Sarah-Jane (SJ) Pavlik, Trimester 7 student, served as the beach volleyball team captain at this year’s Chiro Games, overseeing logistics such as tryouts, practices and jerseys. “As the team captain, I was also the encourager for my team,” SJ said. “I made sure I always had a positive attitude and tried to be the best teammate I could.” 

The team went undefeated on the first day, but SJ kept everyone’s spirits high when they were eliminated on the second day. They even went as a team to cheer on Logan’s soccer team, who was playing for third place, and learned the team’s goalie had injured her hand. 

“Two of my friends started yelling for me to get in the goal,” SJ explained. “I thought they were joking because I hadn’t played soccer since I was five years old.” But, being a good sport and positive teammate, she put on a jersey and got in the goal. The soccer team won the game and took home third place. “It was a crazy experience, to say the least. I had a ton of fun, but I don’t think soccer is in my cards any time in the future,” SJ joked. 

Similarly, Natalie Hydock, Trimester 7 student and member of the Ultimate Frisbee team, stepped in to play softball when the team unexpectedly needed another player. Natalie played competitive softball from third grade through her senior year of high school, always playing third base. In this game, however, she jumped in as catcher, helping the team win the game and ultimately take third place overall.  

“I loved playing softball when I was younger, so it was great to be able to again use a skill set that I spent so much time and effort developing,” Natalie said. 


2018 Chiro Games Results: Logan University

Overall: 3rd Place

Gold Medal: 

  • Men’s Golf

Silver Medal: 

  • Bowling
  • Flag Football
  • Women’s Golf

Bronze Medal:

  • Men’s Soccer
  • Women’s Soccer
  • Softball
  • Ultimate Frisbee


Striking a Balance: Athletics and Academics Create Opportunities for Students

September 26, 2018 -- For many students, sports provide a healthy outlet from rigorous coursework. For others, athletics provide the tools to become better problem solvers, communicators and confident leaders. Meet three Logan University students who are using their passion for sports to their advantage and turning skills acquired in the gym, on the court or on the track to help others lead a healthy, active lifestyle.

Cami Cleaveland

For Trimester 9 student Cami Cleaveland, boxing began as a tool to strengthen her leg muscles after a soccer injury in college left her unable to run. She quickly realized boxing’s physical benefits as well as the emotional benefit of relieving the frustration of not being able to play soccer.  

Six months later, she was hooked and began training to become an instructor. Today, Cami divides her time between earning her Doctor of Chiropractic degree and serving as a boxing and kickboxing instructor at Title Boxing Club in Ballwin, just a few miles from Logan’s campus.

“I have developed great interpersonal skills from being an instructor and from my time at Logan,” she said, adding that her two pursuits have complemented each other in the name of leadership. “I look forward to using those skills after graduation to encourage people to live a healthier lifestyle.”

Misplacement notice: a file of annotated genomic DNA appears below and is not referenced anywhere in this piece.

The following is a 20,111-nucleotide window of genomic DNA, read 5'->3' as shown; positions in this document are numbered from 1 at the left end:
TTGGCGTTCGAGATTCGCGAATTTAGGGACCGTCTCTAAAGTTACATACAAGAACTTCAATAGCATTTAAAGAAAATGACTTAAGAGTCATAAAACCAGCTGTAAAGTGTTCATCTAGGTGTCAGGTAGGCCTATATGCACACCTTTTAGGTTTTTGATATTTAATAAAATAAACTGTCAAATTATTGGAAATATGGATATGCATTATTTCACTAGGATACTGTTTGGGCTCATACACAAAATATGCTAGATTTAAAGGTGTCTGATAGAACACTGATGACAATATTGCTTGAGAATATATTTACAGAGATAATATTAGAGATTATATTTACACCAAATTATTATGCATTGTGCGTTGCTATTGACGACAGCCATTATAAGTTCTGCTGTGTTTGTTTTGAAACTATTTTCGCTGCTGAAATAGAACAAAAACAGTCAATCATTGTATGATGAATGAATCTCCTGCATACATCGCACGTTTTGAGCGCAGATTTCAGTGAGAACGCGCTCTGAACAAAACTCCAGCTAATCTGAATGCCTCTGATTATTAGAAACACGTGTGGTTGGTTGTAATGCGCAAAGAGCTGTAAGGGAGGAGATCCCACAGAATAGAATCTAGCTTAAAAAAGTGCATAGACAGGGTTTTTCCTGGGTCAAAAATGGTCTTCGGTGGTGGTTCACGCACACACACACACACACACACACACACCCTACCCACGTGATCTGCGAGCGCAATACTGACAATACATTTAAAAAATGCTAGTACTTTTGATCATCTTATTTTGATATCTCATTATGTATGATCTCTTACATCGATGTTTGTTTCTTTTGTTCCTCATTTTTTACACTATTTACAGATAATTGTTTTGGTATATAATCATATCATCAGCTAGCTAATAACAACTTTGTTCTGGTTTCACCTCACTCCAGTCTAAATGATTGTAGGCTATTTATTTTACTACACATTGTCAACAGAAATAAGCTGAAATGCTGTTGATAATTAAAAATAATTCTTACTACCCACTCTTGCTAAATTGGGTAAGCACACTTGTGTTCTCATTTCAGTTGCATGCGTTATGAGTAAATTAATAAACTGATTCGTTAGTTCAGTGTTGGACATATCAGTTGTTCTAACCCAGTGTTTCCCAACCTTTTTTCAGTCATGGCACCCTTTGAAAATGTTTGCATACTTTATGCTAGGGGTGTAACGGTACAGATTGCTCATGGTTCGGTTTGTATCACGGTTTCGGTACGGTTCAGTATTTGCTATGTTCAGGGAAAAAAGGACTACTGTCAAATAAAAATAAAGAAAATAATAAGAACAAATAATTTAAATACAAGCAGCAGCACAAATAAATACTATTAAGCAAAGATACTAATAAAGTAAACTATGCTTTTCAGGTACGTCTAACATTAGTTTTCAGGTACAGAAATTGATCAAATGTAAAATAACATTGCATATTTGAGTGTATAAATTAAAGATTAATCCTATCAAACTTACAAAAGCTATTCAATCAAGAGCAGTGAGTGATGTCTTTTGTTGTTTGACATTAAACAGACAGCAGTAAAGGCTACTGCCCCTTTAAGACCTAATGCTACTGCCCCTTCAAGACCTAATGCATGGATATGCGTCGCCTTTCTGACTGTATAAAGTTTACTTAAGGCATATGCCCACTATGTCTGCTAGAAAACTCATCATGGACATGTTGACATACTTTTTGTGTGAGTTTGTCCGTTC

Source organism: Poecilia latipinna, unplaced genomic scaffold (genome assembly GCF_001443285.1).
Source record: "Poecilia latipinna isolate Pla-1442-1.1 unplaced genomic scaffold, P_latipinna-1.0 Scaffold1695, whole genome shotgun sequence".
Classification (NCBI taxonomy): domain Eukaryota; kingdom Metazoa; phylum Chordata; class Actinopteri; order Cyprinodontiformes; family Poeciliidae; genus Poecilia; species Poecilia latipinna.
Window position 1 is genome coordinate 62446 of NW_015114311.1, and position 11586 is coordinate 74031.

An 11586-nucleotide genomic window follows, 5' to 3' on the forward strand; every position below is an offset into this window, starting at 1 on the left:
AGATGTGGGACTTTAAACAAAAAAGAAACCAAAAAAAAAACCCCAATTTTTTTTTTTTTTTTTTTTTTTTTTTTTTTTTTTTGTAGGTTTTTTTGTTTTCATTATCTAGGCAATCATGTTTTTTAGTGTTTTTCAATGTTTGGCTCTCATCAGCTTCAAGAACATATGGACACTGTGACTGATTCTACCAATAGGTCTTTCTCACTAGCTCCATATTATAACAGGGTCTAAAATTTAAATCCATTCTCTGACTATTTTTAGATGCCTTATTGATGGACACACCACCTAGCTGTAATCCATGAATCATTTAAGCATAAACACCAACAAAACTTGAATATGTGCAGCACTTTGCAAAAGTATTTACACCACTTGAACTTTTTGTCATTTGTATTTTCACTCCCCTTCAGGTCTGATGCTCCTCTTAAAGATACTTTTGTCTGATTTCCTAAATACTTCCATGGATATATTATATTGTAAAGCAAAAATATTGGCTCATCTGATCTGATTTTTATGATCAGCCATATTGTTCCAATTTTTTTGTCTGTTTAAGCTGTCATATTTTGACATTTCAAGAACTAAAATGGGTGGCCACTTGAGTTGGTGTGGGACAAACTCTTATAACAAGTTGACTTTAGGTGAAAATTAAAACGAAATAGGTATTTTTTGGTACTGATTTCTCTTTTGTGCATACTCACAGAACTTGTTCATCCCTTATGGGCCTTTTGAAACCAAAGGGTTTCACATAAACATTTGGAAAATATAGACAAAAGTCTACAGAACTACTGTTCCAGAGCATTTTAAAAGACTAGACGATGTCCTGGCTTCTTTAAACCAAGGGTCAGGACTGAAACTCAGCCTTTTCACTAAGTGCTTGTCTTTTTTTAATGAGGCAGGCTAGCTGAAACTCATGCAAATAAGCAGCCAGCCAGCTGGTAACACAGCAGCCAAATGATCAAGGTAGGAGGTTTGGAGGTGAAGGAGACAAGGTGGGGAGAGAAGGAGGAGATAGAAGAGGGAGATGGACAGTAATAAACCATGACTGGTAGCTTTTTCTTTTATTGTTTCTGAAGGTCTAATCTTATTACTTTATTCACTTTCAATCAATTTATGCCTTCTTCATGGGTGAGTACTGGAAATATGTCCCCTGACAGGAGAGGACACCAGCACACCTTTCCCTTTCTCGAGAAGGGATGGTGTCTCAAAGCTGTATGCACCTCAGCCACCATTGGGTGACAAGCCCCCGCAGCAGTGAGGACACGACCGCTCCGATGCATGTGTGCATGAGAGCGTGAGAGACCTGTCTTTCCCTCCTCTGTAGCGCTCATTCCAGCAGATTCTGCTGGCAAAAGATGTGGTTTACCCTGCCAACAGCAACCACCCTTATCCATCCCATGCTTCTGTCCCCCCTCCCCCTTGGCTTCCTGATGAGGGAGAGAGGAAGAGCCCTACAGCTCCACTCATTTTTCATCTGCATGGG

Alex Midkiff

Alex Midkiff’s curiosity about chiropractic led him to Logan. Now, as a Trimester 4 student, he’s not only learning how to care for others, but he’s also applying that knowledge to help care for his own body while playing physically demanding sports.

“Before, I knew the basics of stretching and preparing my body to play,” he said. “Now, I am so much more aware and mindful, and I have more in-depth knowledge about how to train and prepare.”

When Alex is not studying to be a Doctor of Chiropractic, he can be found on the racquetball courta sport he’s played since he was just 5 years old. His mother, a collegiate racquetball player, first encouraged him to learn the rules of the game since the sport was close to her heart. Although Alex began playing when he was very young, it wasn’t until college that he began to seriously focus of the competitive aspect of racquetball. His most memorable accomplishment is winning the Men’s Singles Open division at the Mizzou Fall Shootout Racquetball Tournament in fall 2017.

Alex recently competed in the 2018 National Intercollegiate Racquetball Championship held in March in Minneapolis, where he finished ninth. He is currently ranked third for men’s singles in Missouri.

“Racquetball has been a great outlet for me to help manage the stresses of school,” says Alex. “School always comes first, but whether I need a break or to burn off some energy, playing racquetball helps me live a healthy lifestyle.”



Garrett Panno

June 23, 2007 is a date Trimester 6 student Garrett Panno will never forget. It was the day he was diagnosed with type 1 diabetes.

Despite his diagnosis coming with struggles, Garrett has never let diabetes define him. Instead, he uses it as motivation for changing how the world views people with diabetes, having completed his first marathon with his sights on a second.  

The turning point was October 2016. Garrett went for an early morning run, and without his glasses or phone, he got lost. “I ran six and a half miles, which was the farthest I had ever run,” Garrett said. “It was the day I first realized I could really push myself and my limits.” One year later, he finished running his first marathon for the American Diabetes Association and raised more than $1,800 for the organization. Through training and completing this marathon, Garrett gained a better understanding of blood sugar control and improving his long-term blood sugar levels.

From running and living a healthy lifestyle to studying chiropractic, everything Garrett is doing now serves to help prepare him for his future plan of opening a diabetes-centered and functional medicine-based clinic. “I don’t like the term chiropractic ‘practice.’ It shouldn’t be ‘practice’ when you’re working with a patient,” he said. “School is the time for practicing and learning … but helping patients, that’s game day.”